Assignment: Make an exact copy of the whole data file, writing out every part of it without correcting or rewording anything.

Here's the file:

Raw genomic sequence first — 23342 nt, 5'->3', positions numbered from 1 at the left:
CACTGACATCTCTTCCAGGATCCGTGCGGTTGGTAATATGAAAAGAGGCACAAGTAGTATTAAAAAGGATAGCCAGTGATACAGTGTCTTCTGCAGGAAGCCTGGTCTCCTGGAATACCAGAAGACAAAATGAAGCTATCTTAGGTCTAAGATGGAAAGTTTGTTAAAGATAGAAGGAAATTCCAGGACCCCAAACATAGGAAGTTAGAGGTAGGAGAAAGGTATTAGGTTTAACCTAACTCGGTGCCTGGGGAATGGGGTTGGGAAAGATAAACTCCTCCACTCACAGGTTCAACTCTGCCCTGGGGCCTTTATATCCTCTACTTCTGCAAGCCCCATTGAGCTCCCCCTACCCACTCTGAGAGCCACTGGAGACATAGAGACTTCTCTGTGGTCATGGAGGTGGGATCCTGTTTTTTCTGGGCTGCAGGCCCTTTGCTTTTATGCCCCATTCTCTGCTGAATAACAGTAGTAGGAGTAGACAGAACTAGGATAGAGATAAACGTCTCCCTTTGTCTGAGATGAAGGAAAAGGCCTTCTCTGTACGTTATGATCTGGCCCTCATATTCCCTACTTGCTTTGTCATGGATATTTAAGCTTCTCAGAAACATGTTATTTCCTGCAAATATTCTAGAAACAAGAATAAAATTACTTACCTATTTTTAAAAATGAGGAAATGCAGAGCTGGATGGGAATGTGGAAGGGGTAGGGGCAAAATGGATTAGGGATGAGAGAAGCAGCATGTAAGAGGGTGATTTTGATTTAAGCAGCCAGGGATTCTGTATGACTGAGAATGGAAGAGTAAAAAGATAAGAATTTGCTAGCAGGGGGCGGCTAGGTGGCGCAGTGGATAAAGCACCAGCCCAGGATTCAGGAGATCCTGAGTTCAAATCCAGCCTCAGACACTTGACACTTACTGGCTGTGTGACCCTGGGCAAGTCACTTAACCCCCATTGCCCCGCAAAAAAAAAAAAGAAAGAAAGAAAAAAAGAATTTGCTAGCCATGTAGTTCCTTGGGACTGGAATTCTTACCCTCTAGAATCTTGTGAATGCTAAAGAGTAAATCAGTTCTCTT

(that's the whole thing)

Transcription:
Raw genomic sequence first — 23342 nt, 5'->3', positions numbered from 1 at the left:
CACTGACATCTCTTCCAGGATCCGTGCGGTTGGTAATATGAAAAGAGGCACAAGTAGTATTAAAAAGGATAGCCAGTGATACAGTGTCTTCTGCAGGAAGCCTGGTCTCCTGGAATACCAGAAGACAAAATGAAGCTATCTTAGGTCTAAGATGGAAAGTTTGTTAAAGATAGAAGGAAATTCCAGGACCCCAAACATAGGAAGTTAGAGGTAGGAGAAAGGTATTAGGTTTAACCTAACTCGGTGCCTGGGGAATGGGGTTGGGAAAGATAAACTCCTCCACTCACAGGTTCAACTCTGCCCTGGGGCCTTTATATCCTCTACTTCTGCAAGCCCCATTGAGCTCCCCCTACCCACTCTGAGAGCCACTGGAGACATAGAGACTTCTCTGTGGTCATGGAGGTGGGATCCTGTTTTTTCTGGGCTGCAGGCCCTTTGCTTTTATGCCCCATTCTCTGCTGAATAACAGTAGTAGGAGTAGACAGAACTAGGATAGAGATAAACGTCTCCCTTTGTCTGAGATGAAGGAAAAGGCCTTCTCTGTACGTTATGATCTGGCCCTCATATTCCCTACTTGCTTTGTCATGGATATTTAAGCTTCTCAGAAACATGTTATTTCCTGCAAATATTCTAGAAACAAGAATAAAATTACTTACCTATTTTTAAAAATGAGGAAATGCAGAGCTGGATGGGAATGTGGAAGGGGTAGGGGCAAAATGGATTAGGGATGAGAGAAGCAGCATGTAAGAGGGTGATTTTGATTTAAGCAGCCAGGGATTCTGTATGACTGAGAATGGAAGAGTAAAAAGATAAGAATTTGCTAGCAGGGGGCGGCTAGGTGGCGCAGTGGATAAAGCACCAGCCCAGGATTCAGGAGATCCTGAGTTCAAATCCAGCCTCAGACACTTGACACTTACTGGCTGTGTGACCCTGGGCAAGTCACTTAACCCCCATTGCCCCGCAAAAAAAAAAAAGAAAGAAAGAAAAAAAGAATTTGCTAGCCATGTAGTTCCTTGGGACTGGAATTCTTACCCTCTAGAATCTTGTGAATGCTAAAGAGTAAATCAGTTCTCTT